Rare opportunity arises in desirable Sandhurst
A prime piece of real estate in the high-end suburb of Sandhurst has come onto the market, writes Lea Jacobs
RENOWNED for all the right reasons, Sandhurst is recognised as one of SA’s most expensive suburbs. Situated 1.2km from Sandton, there is little evidence of the hustle and bustle that surrounds one of the country’s fastest growing business hubs.
Security is paramount in the area and all entrances to the suburb are boomed. The streets are heavily patrolled and closed to public thoroughfare. Emerging as a suburb some 50 years ago, Sandhurst now features some of SA’s most opulent properties.
Its desirability speaks for itself and WealthInsight, a Britishbased wealth consultancy, recently reported that with 36 ultra high net worth individuals, Sandhurst is home to the highest such population in the country.
While property does sell for a premium in Sandhurst, very few properties in the area come on to the market. Last year only 12 freestanding homes, to a total value of nearly R161m, changed hands. Even at the height of the property boom during the mid-2000s, the numbers were low, with 31 homes selling in 2006 and 30 in 2007. Lightstone property statistics reveal that so far this year only six properties have been sold in Sandhurst, albeit for the staggering joint value of R101,406m.
Now the opportunity to acquire a large piece of real estate in Sandhurst has presented itself after 50 years of family ownership.
“Priced at R30m, the 8,500m2 erf in Harrow Road was bought 50 years ago by Professor Joseph Levin, one of the pioneers of nuclear medicine in SA,” says luxury homes marketer Ronald Ennik, founder and CEO of Christie’saffiliated Ennik Estates.
Prof Levin’s investment in the Sandhurst property was made in 1963, following which he built a family home on it — some years before the first sod was turned on the nearby site of Africa’s iconic Sandton City shopping hub.
At one stage during the longterm residence of Prof Levin and his family at 45 Harrow Road, one of their nearby neighbours was the renowned paleoanthropologist Prof Raymond Dart, who produced the first evidence that humans evolved in Africa.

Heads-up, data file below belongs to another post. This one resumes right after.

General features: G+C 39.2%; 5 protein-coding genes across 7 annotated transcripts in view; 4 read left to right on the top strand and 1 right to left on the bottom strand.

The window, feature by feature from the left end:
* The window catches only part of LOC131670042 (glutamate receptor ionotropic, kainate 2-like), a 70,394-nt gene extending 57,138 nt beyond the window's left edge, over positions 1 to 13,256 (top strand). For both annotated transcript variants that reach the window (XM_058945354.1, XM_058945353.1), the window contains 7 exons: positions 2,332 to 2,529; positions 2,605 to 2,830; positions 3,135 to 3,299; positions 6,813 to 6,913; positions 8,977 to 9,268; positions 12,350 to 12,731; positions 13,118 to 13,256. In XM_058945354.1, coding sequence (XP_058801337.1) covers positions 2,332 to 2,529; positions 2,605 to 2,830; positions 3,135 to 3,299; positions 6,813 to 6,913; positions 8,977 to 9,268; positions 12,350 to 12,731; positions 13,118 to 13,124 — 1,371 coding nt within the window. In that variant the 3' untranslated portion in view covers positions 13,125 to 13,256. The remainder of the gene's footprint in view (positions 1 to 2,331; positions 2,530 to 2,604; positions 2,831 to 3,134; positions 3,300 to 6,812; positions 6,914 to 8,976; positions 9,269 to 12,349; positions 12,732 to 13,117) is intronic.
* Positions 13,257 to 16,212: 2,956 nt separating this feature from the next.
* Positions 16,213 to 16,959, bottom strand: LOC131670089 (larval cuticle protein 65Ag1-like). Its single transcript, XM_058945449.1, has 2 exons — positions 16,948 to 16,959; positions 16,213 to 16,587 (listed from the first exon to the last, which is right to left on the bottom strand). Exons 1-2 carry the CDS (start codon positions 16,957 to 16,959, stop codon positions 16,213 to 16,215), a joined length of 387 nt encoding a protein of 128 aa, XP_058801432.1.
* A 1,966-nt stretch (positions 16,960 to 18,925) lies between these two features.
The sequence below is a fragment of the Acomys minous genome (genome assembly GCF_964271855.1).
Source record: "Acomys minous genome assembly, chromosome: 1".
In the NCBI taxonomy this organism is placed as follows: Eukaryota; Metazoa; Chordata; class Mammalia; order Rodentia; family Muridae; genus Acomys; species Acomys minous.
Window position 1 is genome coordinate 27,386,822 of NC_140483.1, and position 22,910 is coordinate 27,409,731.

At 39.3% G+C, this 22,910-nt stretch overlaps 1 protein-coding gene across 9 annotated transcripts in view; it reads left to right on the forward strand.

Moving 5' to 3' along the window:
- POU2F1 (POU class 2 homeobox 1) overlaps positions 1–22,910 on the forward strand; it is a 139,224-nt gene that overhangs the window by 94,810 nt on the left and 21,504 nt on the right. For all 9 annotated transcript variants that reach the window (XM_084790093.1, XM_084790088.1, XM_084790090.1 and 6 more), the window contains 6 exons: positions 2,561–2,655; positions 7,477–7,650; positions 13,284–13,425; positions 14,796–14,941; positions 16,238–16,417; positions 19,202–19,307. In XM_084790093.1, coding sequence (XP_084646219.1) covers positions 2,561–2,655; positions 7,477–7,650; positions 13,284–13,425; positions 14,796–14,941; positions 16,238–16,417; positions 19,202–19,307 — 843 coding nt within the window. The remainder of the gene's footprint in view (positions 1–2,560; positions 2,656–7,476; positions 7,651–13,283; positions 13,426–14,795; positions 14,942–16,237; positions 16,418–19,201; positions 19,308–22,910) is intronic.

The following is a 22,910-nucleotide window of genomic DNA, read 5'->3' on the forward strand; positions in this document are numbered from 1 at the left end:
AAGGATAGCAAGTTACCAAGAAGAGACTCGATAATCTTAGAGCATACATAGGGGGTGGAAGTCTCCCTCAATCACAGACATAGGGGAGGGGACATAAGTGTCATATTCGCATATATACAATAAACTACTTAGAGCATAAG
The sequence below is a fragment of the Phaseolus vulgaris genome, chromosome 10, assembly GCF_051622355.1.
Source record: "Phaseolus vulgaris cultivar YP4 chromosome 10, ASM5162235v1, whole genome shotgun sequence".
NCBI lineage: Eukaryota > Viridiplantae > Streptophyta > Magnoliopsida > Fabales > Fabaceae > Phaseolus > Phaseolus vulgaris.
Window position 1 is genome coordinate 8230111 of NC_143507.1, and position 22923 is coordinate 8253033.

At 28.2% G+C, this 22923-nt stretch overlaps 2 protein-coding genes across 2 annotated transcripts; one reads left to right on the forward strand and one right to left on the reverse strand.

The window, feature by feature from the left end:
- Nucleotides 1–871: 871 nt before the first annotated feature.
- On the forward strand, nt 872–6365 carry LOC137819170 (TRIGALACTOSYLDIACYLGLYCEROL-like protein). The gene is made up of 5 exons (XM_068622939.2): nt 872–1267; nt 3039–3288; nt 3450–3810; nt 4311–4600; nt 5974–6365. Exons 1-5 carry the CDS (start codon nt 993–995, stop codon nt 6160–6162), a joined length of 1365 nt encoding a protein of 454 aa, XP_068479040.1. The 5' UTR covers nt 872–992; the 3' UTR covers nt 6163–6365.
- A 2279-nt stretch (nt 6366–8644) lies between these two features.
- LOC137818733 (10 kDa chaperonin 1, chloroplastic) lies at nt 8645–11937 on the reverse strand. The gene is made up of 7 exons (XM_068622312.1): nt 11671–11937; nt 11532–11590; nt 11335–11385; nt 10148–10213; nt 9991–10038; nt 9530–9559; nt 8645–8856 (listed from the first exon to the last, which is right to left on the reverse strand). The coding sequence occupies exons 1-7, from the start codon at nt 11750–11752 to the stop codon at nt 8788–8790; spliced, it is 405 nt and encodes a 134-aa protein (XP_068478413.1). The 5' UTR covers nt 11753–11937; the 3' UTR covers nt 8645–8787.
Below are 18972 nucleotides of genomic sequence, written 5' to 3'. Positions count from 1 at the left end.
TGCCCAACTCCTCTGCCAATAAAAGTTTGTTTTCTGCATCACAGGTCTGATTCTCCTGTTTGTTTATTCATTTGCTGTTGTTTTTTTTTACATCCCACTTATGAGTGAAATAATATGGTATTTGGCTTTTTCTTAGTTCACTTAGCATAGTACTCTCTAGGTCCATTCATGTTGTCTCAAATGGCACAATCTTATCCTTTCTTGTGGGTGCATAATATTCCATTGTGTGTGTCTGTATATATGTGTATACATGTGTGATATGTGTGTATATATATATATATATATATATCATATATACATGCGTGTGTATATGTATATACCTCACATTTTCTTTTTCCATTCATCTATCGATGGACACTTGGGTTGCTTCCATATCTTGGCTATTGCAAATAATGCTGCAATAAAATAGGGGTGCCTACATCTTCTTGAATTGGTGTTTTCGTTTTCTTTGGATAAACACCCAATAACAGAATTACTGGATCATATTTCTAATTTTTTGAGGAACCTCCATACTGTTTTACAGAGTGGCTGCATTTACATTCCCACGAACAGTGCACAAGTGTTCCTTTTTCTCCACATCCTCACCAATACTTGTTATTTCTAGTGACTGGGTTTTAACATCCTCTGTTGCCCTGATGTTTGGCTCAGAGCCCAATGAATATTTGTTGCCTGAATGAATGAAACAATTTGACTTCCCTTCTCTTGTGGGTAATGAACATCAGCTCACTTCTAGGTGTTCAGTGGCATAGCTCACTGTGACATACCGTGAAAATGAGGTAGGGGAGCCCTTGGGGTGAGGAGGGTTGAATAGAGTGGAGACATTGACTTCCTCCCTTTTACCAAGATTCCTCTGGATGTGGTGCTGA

The property, including the original old house, has been put on the market by Prof Levin’s three children, only one of whom is still resident in SA.
Ennik Estates is marketing the property in a bespoke mandate with Firzt Realty. “The property lies at what was once the heart of the Sandton ‘mink and manure’ belt — so defined because of the then criss-cross of horse trails used by its well-heeled equestrian residents,” says Ennik.
“Today the Sandhurst area is known as Gauteng’s ‘platinum’ property belt. It is highly desirable because of its prime location, its status as one of the best neighbourhoods in town, its large land size, and because it has virtually no price ceiling. So, there are seldom any bargains to be had.
“Furthermore, like equally blue chip Hyde Park and Westcliff, the owner profile of Sandhurst is generally made up of captains of commerce and industry, top-end medical and other professionals, as well as international investors,” says Ennik.
“The Levin property is an obvious ‘ buy-demolish-build’ development proposition,” says Jan Minnie, who is helping drive the Ennik Estates end of the mandate. “Zoned for residential use, the property is already approved for sub-division into four, but could potentially be further sub-divided for a cluster of, say, six homes.” Price: R30m Contact: Ennik Estates Ronald Ennik 083 273 3707 Office 011 788 0688
Coronation Road in Sandhurst …one of Johannesburg’s best addresses.